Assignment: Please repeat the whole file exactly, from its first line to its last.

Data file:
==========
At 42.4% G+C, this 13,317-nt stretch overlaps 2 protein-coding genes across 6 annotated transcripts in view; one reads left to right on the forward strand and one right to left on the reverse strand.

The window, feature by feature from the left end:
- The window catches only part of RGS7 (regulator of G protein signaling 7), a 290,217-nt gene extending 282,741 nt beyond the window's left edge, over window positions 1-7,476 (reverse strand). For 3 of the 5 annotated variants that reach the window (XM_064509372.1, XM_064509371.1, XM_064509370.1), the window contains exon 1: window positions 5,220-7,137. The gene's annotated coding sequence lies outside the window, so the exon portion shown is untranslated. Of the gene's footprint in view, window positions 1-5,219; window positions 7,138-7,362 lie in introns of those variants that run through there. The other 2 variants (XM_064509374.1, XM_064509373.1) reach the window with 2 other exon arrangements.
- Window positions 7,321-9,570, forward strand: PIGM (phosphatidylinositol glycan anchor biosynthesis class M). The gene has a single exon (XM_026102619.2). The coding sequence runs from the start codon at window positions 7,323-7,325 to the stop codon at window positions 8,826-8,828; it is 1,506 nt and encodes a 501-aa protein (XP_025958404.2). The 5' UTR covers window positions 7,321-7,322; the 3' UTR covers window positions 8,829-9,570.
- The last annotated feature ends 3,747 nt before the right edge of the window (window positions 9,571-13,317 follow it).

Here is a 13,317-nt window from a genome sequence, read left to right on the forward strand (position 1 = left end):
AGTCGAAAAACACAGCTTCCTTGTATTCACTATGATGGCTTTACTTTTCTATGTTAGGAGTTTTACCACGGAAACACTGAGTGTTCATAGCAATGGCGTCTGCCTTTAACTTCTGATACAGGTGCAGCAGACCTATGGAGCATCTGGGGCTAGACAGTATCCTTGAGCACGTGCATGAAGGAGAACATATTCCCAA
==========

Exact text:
At 42.4% G+C, this 13,317-nt stretch overlaps 2 protein-coding genes across 6 annotated transcripts in view; one reads left to right on the forward strand and one right to left on the reverse strand.

The window, feature by feature from the left end:
- The window catches only part of RGS7 (regulator of G protein signaling 7), a 290,217-nt gene extending 282,741 nt beyond the window's left edge, over window positions 1-7,476 (reverse strand). For 3 of the 5 annotated variants that reach the window (XM_064509372.1, XM_064509371.1, XM_064509370.1), the window contains exon 1: window positions 5,220-7,137. The gene's annotated coding sequence lies outside the window, so the exon portion shown is untranslated. Of the gene's footprint in view, window positions 1-5,219; window positions 7,138-7,362 lie in introns of those variants that run through there. The other 2 variants (XM_064509374.1, XM_064509373.1) reach the window with 2 other exon arrangements.
- Window positions 7,321-9,570, forward strand: PIGM (phosphatidylinositol glycan anchor biosynthesis class M). The gene has a single exon (XM_026102619.2). The coding sequence runs from the start codon at window positions 7,323-7,325 to the stop codon at window positions 8,826-8,828; it is 1,506 nt and encodes a 501-aa protein (XP_025958404.2). The 5' UTR covers window positions 7,321-7,322; the 3' UTR covers window positions 8,829-9,570.
- The last annotated feature ends 3,747 nt before the right edge of the window (window positions 9,571-13,317 follow it).

Here is a 13,317-nt window from a genome sequence, read left to right on the forward strand (position 1 = left end):
AGTCGAAAAACACAGCTTCCTTGTATTCACTATGATGGCTTTACTTTTCTATGTTAGGAGTTTTACCACGGAAACACTGAGTGTTCATAGCAATGGCGTCTGCCTTTAACTTCTGATACAGGTGCAGCAGACCTATGGAGCATCTGGGGCTAGACAGTATCCTTGAGCACGTGCATGAAGGAGAACATATTCCCAA